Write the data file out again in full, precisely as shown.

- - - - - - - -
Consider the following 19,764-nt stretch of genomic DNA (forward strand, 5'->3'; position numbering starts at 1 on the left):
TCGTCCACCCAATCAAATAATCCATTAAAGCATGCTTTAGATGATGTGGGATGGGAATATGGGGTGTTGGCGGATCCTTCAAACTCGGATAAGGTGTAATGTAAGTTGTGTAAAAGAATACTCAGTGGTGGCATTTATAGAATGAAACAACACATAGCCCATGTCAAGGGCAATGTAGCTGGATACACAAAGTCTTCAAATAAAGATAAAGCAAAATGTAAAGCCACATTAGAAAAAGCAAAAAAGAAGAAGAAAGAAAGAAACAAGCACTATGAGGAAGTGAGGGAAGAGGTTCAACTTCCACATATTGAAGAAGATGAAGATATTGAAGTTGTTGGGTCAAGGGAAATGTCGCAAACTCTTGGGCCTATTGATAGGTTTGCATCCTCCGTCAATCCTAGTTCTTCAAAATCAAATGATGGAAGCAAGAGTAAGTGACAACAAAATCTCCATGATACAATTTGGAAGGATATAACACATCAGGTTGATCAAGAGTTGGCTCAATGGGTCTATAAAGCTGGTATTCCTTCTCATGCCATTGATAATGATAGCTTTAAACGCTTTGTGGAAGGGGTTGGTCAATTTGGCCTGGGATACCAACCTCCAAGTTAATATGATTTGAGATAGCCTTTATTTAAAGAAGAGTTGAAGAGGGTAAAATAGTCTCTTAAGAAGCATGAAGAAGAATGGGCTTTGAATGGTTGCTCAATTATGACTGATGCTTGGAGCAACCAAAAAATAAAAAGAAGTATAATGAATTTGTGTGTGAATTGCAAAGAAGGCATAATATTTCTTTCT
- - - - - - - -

Consider the following 19,764-nt stretch of genomic DNA (forward strand, 5'->3'; position numbering starts at 1 on the left):
TCGTCCACCCAATCAAATAATCCATTAAAGCATGCTTTAGATGATGTGGGATGGGAATATGGGGTGTTGGCGGATCCTTCAAACTCGGATAAGGTGTAATGTAAGTTGTGTAAAAGAATACTCAGTGGTGGCATTTATAGAATGAAACAACACATAGCCCATGTCAAGGGCAATGTAGCTGGATACACAAAGTCTTCAAATAAAGATAAAGCAAAATGTAAAGCCACATTAGAAAAAGCAAAAAAGAAGAAGAAAGAAAGAAACAAGCACTATGAGGAAGTGAGGGAAGAGGTTCAACTTCCACATATTGAAGAAGATGAAGATATTGAAGTTGTTGGGTCAAGGGAAATGTCGCAAACTCTTGGGCCTATTGATAGGTTTGCATCCTCCGTCAATCCTAGTTCTTCAAAATCAAATGATGGAAGCAAGAGTAAGTGACAACAAAATCTCCATGATACAATTTGGAAGGATATAACACATCAGGTTGATCAAGAGTTGGCTCAATGGGTCTATAAAGCTGGTATTCCTTCTCATGCCATTGATAATGATAGCTTTAAACGCTTTGTGGAAGGGGTTGGTCAATTTGGCCTGGGATACCAACCTCCAAGTTAATATGATTTGAGATAGCCTTTATTTAAAGAAGAGTTGAAGAGGGTAAAATAGTCTCTTAAGAAGCATGAAGAAGAATGGGCTTTGAATGGTTGCTCAATTATGACTGATGCTTGGAGCAACCAAAAAATAAAAAGAAGTATAATGAATTTGTGTGTGAATTGCAAAGAAGGCATAATATTTCTTTCT